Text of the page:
The Industrial Organization and Functions class, traditionally known as the Simulated Industrial Manufacturing Company (SIMCO), is part of the Advanced Manufacturing Management program. SIMCO is also a required or elective course for several other majors within the College of Technology. In the SIMCO course, technology students work in groups to create and pitch a product to the professor, who acts as the project's financier. Once the professor approves a product, the student teams then design, trouble shoot, market and ultimately sell the product to make a profit.
“As the title of the course suggests, students are in this course to learn more about how a manufacturing company organizes itself in such a manner that it can do what it needs to be successful," said Alister McLeod, program coordinator and assistant professor of advanced manufacturing management in the College of Technology. "What students get from this class is not the theoretical aspects of an organization's makeup. They actually get the hands-on experience of organizing themselves into a company and creating a product."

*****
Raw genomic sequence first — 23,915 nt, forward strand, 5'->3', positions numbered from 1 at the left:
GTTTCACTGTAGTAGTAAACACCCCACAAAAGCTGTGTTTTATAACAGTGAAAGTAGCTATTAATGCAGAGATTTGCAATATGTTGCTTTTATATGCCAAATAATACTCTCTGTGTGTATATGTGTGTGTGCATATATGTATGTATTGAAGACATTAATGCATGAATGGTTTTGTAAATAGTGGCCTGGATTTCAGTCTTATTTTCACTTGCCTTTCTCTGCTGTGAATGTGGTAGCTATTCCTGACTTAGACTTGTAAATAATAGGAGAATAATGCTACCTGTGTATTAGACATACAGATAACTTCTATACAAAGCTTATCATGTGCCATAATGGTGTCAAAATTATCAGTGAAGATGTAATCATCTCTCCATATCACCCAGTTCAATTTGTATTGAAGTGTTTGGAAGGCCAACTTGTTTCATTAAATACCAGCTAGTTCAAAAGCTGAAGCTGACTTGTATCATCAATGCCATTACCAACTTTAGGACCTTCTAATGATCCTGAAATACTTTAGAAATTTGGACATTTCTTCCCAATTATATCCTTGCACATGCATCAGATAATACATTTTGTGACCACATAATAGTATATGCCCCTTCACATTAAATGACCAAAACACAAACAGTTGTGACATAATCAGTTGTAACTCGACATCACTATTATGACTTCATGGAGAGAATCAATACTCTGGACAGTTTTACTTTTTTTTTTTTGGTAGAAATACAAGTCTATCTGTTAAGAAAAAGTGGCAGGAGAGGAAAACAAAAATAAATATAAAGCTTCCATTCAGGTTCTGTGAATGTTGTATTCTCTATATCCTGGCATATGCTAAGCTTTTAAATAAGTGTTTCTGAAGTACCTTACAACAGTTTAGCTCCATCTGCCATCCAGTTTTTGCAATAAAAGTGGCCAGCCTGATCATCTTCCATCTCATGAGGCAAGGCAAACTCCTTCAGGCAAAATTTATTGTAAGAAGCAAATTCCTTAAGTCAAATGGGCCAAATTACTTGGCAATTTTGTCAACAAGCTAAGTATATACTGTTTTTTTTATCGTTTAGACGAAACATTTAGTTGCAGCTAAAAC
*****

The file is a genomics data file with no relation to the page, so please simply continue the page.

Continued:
Indiana State graduates notice the benefits they have received from the course. Eric McGowan, who graduated from ISU in December 2011, took the course. He remembers how the department set a budget for the students, who then decided on the project and were responsible for everything, from creating and maintaining the quality of the product to marketing.
"SIMCO was probably one of the most applicable classes to prepare you for a career," said McGowan, who now works for Caterpillar. ""It's structured like a business, and it's good to see who's responsible for the different aspects of the job."